Israel vows to 'capture and punish' bombers: Fears of a new cycle of violence mount as Israeli embassies go on to 'highest alert' and Tehran predicts more explosions across Europe

WARNINGS were issued yesterday of a new cycle of violence and retaliation, as Israel said it would hunt down those who bombed Jewish and Israeli targets in Buenos Aires and London, and Iran said more explosions could be expected across Europe.

Germany, Britain and the United States have announced stringent measures to protect Jewish and Israeli premises. Israeli embassies and consulates throughout the world are on 'highest alert' for fresh attacks.

In Jerusalem, the Israeli cabinet issued a statement which read: 'The government condemns the bloodshed against innocent civilians, and declares it will act . . . to capture the criminals and punish them.'

Israel has accused Iran of sponsoring Islamic groups including the Lebanese Hizbollah and the Palestinian groups, Hamas and Islamic Jihad, which it says were behind the bombings.

Israel's statement is the bluntest warning yet that it will hunt down the bombers. History shows it has the means to carry this out. From the early days of the state, Israel has shown no mercy to those who have taken up arms against it. In the shadow war between Palestinian extremists and Israeli agents in the early Seventies, many Palestinians were killed in the streets of Europe.

In one of the most daring operations, in April 1973, a commando team guided by Mossad agents landed in Beirut and killed three top PLO agents. Fifteen years later, a similar operation killed the PLO's military commander, Abu Jihad, in Tunis.

Israeli options now include launching another blistering attack by air, land and sea on Shia extremist bases in Lebanon, sending in hit-squads to Beirut to target Hizbollah leaders, or even killing Iranian diplomats or others who are suspected of providing logistical support in Europe and worldwide.

Many European governments, however sympathetic they might be to Israel at this time, are unwilling to see their capitals turned into arenas for the bloody settling of Middle Eastern scores. The Israelis have overstepped the mark before. In 1973 they killed a Moroccan waiter in the Norwegian resort of Lillehammer in mistake for Ali Hassan Salameh, perpetrator of the 1972 Munich Olympic Games massacres.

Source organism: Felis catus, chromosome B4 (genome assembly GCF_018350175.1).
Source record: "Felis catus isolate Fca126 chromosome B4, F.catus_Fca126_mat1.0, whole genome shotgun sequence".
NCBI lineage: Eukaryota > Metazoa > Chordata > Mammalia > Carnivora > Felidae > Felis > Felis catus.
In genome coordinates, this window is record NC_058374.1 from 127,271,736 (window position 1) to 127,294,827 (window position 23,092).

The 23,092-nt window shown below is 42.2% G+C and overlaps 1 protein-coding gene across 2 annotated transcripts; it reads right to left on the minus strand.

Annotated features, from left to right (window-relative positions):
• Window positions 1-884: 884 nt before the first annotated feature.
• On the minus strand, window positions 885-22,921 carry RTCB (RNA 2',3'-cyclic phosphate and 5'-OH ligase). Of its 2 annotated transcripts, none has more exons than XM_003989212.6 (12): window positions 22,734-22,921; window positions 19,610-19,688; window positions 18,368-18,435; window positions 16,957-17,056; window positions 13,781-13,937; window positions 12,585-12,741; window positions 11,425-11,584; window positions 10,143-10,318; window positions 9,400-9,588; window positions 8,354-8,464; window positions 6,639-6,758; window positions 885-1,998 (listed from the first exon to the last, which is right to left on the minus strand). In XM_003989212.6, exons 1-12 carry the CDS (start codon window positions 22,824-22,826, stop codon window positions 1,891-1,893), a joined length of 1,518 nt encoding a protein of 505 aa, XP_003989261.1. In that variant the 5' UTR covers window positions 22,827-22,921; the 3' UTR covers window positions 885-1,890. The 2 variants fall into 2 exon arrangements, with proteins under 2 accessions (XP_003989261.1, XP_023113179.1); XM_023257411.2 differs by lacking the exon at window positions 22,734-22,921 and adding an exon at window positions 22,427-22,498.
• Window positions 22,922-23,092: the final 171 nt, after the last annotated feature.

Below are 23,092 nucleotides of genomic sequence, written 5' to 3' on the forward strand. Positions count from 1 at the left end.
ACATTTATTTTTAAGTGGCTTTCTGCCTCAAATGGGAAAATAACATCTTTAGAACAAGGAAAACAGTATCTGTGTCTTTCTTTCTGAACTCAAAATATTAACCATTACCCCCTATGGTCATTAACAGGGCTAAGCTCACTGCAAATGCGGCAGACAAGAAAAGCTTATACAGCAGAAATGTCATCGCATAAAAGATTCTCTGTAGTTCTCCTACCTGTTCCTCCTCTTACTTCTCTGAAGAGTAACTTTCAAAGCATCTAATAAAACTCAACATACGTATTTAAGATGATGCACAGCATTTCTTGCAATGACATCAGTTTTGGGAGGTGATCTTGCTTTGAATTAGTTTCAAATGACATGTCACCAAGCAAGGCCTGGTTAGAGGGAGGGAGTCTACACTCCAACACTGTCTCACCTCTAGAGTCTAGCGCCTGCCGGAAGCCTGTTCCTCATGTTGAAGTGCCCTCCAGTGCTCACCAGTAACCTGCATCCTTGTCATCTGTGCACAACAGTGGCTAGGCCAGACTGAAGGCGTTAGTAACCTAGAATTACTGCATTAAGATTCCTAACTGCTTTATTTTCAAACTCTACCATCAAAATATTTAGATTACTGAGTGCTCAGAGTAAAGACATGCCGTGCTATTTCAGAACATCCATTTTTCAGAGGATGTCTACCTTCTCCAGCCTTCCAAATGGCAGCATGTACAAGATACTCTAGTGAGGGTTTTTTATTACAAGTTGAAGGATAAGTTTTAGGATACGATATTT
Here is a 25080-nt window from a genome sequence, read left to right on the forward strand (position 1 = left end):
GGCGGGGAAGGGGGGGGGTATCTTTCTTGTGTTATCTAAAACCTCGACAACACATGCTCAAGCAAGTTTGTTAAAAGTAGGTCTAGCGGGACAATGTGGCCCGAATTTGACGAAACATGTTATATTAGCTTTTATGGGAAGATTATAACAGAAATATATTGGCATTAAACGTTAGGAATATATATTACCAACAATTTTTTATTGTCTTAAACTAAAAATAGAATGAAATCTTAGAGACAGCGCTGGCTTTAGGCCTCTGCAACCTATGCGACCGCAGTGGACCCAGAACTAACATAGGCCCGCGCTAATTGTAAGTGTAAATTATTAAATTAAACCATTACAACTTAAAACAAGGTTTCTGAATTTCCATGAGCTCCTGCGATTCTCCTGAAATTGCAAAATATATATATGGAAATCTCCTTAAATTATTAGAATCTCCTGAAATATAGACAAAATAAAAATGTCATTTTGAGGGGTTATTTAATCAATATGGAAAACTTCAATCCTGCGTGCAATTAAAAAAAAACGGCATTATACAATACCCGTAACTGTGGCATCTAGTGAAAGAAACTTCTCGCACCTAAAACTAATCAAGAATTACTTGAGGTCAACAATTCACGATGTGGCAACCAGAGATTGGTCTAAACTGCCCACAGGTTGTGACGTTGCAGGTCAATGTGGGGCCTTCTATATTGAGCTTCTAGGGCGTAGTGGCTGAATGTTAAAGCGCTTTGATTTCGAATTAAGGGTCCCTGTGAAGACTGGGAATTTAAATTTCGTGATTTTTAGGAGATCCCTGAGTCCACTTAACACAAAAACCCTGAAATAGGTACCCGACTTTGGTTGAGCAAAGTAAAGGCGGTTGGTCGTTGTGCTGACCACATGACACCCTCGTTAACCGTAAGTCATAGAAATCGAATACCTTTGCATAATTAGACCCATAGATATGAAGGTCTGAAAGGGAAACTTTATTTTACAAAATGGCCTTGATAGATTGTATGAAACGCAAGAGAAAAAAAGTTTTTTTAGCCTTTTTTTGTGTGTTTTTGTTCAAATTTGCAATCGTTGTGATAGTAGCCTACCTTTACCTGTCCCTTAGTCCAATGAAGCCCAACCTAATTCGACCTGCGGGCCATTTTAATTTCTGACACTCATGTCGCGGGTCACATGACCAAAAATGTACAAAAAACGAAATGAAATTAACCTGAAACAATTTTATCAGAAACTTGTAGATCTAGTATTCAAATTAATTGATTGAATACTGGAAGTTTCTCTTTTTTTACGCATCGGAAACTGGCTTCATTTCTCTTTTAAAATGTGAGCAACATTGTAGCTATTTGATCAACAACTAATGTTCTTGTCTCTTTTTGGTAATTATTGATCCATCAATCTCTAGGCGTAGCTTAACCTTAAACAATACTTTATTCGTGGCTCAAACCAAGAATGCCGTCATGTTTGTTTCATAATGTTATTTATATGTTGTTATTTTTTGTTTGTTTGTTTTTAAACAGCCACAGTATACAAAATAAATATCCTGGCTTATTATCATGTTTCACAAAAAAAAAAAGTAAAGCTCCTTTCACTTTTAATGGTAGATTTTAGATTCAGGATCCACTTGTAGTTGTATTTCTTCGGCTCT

In 1987, British police investigating the murder of Naji Ali, a prominent Palestinian cartoonist, arrested another Palestinian in Hull, Ismail Sowan. In his possession they found an arms cache which included four assault rifles, hand grenades, 145kg of Semtex explosives, timers and detonators. Sowan, it emerged, had been working for Mossad.

The Thatcher government was livid, because the Israelis had been conducting intelligence operations in Britain without informing the British authorities.

For more than a year co-operation between the British and Israeli intelligence agencies was suspended.

For their part, the Iranians have stepped up security to protect Iranian institutions and personalities inside and outside the country. There are reports that key figures in the regime are expecting an Israeli attack at any time.

Iran has accused Israel of being behind the bombings as a pretext to discredit revolutionary Islamic movements. Iran's state-run radio said yesterday the wave of bombings against Jewish and Israeli targets was likely to spread to other European capitals.

'They will probably extend them to other European capitals so that they can get maximum benefit from these explosions against Islam, the Islamic movements and the Islamic Republic of Iran,' the radio added.

Suggested Topics
Start your day with The Independent, sign up for daily news emails
Have you tried new the Independent Digital Edition apps?
News
ebookA unique anthology of reporting and analysis of a crucial period of history
Latest stories from i100
Have you tried new the Independent Digital Edition apps?
Independent Dating
and  

By clicking 'Search' you
are agreeing to our
Terms of Use.

iJobs Job Widget
iJobs General

Recruitment Genius: Software Developer

£27500 - £35000 per annum: Recruitment Genius: This is an exciting opportunity...